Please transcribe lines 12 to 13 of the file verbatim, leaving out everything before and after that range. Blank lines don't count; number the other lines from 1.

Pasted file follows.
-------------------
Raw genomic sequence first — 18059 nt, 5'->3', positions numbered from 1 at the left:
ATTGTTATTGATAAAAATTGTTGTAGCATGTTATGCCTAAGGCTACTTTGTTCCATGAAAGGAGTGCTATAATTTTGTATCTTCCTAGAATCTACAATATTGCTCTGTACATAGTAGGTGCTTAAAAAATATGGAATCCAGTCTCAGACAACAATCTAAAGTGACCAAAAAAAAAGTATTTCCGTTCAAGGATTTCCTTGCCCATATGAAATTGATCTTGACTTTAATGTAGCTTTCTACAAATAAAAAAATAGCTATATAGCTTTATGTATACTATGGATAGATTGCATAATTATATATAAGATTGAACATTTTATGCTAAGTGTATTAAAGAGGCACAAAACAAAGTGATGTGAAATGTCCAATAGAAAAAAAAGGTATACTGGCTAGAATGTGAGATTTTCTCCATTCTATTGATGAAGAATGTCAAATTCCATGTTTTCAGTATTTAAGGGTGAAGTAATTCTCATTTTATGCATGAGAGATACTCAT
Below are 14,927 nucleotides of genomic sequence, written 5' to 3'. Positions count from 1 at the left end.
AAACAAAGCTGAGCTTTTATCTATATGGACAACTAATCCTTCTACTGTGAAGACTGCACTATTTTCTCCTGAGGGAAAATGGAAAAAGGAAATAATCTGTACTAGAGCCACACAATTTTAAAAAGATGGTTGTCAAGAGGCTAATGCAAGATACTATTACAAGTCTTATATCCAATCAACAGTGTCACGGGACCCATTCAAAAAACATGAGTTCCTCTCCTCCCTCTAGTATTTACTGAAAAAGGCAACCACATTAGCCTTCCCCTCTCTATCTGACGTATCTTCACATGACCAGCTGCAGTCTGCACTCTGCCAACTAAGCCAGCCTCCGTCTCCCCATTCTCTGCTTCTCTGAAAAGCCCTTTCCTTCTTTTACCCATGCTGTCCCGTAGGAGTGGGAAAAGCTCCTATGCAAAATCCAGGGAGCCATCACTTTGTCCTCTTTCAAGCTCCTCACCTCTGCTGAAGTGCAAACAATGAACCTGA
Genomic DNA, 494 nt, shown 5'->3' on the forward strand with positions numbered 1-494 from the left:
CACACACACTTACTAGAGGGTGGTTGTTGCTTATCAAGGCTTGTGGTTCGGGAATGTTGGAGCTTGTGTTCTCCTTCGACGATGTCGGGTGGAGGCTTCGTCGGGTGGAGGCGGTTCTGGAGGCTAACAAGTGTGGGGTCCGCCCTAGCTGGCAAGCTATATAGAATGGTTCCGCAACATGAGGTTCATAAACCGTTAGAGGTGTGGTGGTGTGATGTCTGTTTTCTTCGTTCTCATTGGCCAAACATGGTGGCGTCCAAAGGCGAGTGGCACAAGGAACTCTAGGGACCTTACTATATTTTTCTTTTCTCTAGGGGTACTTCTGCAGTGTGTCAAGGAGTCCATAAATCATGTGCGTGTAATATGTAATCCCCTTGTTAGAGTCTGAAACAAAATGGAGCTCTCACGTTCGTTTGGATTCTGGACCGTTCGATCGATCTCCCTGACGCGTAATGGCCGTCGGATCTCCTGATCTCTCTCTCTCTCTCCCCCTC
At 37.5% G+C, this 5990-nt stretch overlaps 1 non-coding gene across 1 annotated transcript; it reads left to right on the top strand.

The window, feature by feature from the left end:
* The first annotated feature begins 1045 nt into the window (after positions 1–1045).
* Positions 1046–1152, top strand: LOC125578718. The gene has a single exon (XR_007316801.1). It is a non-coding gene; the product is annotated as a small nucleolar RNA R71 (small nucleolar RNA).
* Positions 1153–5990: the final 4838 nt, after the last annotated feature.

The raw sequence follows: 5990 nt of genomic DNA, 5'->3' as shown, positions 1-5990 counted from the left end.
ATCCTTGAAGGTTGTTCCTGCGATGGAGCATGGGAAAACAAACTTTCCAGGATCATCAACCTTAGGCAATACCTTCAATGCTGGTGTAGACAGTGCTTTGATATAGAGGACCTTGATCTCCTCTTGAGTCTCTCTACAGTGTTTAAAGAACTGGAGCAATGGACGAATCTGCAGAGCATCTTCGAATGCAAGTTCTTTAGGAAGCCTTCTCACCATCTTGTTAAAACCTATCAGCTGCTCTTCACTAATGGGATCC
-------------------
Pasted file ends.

The raw sequence follows: 5990 nt of genomic DNA, 5'->3' as shown, positions 1-5990 counted from the left end.
ATCCTTGAAGGTTGTTCCTGCGATGGAGCATGGGAAAACAAACTTTCCAGGATCATCAACCTTAGGCAATACCTTCAATGCTGGTGTAGACAGTGCTTTGATATAGAGGACCTTGATCTCCTCTTGAGTCTCTCTACAGTGTTTAAAGAACTGGAGCAATGGACGAATCTGCAGAGCATCTTCGAATGCAAGTTCTTTAGGAAGCCTTCTCACCATCTTGTTAAAACCTATCAGCTGCTCTTCACTAATGGGATCC